|Subject:||Re: [TowerTalk] Weatherproof Sealant|
|From:||"K8RI on Tower Talk" <firstname.lastname@example.org>|
|Date:||Tue, 11 Jan 2005 16:23:49 -0500|
Where is it going to be located? Below ground? Above ground? on top of the
I need to weatherproof a relay box. Under test conditions it accumulated an
What were the test conditions?
What is a specific brand of silicone sealant recommended? I understand the kind with vinegar smell (acetic acid) will corrode electronics components in a sealed
It depends: In a small, sealed area with the sealant in contact with the components the answer is yes, but using it to seal the edges of a box should not be a problem.
environment. Also, is there a need to insert a desiccant in the box?Not normally.
In another life I worked in the chemical industry. We had to seal conduit and boxes to prevent gases and liquids from migrating through. This was very rugged equipment and it was not at all unusual to find condensation in conduit.
I can't think of a reason to seal any boxes that aren't under water, or underground in the real world. They need to breathe to prevent moisture accumulation, BUT in some conditions a vented box will cause water to condense on the relays. OTOH A sealed box can even force water into the cables through the connectors.
Typically, I try to use a box that is taller than the width which leaves a fair amount of space below the works.
Even a metal screen lower in the box will cause moisture to condense out, leaving the upper portion dryer.
I have one of the remote antenna switches mounted around 80 to 90 feet up on the tower. After a couple of years it shows no sign of condensation inside. OTOH the connectors on the outside (bottom) are looking pretty weather beaten. I'd say there has been a lot of corona up there.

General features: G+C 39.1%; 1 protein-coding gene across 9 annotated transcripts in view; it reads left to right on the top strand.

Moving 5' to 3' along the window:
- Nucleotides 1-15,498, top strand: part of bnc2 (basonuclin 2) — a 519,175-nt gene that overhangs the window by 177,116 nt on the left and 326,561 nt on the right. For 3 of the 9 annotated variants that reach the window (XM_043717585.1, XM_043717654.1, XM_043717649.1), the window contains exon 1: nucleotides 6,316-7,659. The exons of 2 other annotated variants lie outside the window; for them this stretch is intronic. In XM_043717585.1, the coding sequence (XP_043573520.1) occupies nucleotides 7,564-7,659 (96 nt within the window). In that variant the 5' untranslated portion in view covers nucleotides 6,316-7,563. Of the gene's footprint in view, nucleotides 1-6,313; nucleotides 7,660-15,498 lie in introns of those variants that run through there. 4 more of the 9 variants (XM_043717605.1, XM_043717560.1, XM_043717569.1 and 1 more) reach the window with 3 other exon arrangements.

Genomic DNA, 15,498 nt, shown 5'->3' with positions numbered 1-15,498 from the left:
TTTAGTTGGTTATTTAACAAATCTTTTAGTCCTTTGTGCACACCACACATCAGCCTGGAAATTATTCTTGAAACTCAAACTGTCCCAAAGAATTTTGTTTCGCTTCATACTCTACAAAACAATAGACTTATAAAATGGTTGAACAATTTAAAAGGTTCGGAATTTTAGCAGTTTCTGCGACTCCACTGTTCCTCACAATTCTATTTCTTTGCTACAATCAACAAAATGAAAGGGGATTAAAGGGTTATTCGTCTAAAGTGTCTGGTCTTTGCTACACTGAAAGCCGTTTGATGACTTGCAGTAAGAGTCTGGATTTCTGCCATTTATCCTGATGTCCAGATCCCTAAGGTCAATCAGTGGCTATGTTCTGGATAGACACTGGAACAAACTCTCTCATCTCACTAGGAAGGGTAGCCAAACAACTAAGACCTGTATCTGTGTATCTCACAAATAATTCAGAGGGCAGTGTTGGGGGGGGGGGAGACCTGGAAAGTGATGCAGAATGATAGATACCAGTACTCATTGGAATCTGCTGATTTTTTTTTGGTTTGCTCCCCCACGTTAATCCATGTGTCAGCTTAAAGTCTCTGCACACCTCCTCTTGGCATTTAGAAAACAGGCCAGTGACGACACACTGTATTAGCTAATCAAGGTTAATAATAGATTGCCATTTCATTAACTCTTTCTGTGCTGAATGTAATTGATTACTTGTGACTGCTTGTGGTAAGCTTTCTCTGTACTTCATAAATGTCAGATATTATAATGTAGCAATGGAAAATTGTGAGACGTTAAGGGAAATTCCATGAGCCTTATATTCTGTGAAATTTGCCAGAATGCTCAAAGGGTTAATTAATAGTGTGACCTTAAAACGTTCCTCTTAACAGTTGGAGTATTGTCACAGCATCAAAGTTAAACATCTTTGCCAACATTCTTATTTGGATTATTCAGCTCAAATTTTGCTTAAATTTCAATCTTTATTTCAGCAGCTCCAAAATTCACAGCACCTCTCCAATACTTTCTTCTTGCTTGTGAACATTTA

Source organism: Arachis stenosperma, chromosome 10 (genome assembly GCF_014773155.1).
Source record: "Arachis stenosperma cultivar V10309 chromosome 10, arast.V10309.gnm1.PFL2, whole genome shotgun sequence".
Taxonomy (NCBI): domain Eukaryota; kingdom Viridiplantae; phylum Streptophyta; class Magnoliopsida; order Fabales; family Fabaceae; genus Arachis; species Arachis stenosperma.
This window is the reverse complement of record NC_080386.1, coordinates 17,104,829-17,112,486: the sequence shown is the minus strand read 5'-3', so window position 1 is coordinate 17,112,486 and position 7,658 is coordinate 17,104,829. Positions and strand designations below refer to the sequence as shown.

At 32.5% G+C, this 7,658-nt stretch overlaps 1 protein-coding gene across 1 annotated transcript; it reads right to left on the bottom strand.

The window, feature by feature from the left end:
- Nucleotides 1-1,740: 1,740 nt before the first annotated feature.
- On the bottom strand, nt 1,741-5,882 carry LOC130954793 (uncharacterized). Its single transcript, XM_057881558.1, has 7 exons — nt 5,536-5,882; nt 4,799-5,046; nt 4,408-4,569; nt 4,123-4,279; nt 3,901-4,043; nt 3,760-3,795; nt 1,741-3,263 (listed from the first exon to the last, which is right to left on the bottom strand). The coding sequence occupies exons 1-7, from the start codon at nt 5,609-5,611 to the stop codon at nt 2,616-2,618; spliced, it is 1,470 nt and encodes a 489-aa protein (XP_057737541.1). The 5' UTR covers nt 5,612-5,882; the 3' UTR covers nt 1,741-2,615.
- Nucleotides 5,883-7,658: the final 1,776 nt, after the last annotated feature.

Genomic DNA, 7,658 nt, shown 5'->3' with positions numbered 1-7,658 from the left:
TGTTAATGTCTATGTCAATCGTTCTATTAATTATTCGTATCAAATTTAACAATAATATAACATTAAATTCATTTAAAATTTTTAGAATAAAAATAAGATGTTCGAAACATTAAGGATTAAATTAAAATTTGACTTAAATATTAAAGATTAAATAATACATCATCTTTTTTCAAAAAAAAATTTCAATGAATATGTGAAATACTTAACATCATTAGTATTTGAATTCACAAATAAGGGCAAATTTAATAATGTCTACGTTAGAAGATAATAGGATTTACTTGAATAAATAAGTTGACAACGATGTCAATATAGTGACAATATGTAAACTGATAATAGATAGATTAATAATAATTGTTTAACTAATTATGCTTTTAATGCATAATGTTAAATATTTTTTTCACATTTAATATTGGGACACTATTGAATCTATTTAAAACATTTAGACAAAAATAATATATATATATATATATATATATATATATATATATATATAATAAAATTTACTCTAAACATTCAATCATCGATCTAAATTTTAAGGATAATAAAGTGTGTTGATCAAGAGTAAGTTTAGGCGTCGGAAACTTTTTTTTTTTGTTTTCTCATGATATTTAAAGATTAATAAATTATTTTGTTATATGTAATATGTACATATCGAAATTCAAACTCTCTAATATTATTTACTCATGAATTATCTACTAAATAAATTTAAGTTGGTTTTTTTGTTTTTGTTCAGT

The box is NEMA industrial type, made of plastic with neoprene o-ring seal on lid. However, there are many holes drilled for stainless hardware used
Mount the box upside down with the "dish" shaped part serving as a cover. Holes should be nowhre other than in the bottom. Sealing holes in sides and tops is a losing cause.
to mount the relay and connect wires to the exterior. The relay itself is the open contact variety with self-cleaning contacts (hot switch 20 watts RF), and supposedly impervious to damp conditions.
Put a plastic pail over it of a dark color.
I use a Hoffman box (TM) about 3 to 4 feet above ground at the bottom of the tower. The inlet (at the bottom) which is a foot long PVC conduit stub, where all the cables enter is sealed with the soft, expandable white building foam. The outlett (conduit to the basement) is not sealed. It is sealed in the basement. Even though the box is steel I've never seen any condensation inside. BTW, I should replace the photo of the box and cables as they have been rerouted are are much neater now.
Roger Halstead (K8RI, EN73 & ARRL Life Member) N833R, World's Oldest Debonair (S# CD-2) www.rogerhalstead.com
Thanks for any advice.
See: http://www.mscomputer.com for "Self Supporting Towers", "Wireless Weather Stations", and lot's more. Call Toll Free, 1-800-333-9041 with any questions and ask for Sherman, W2FLA.
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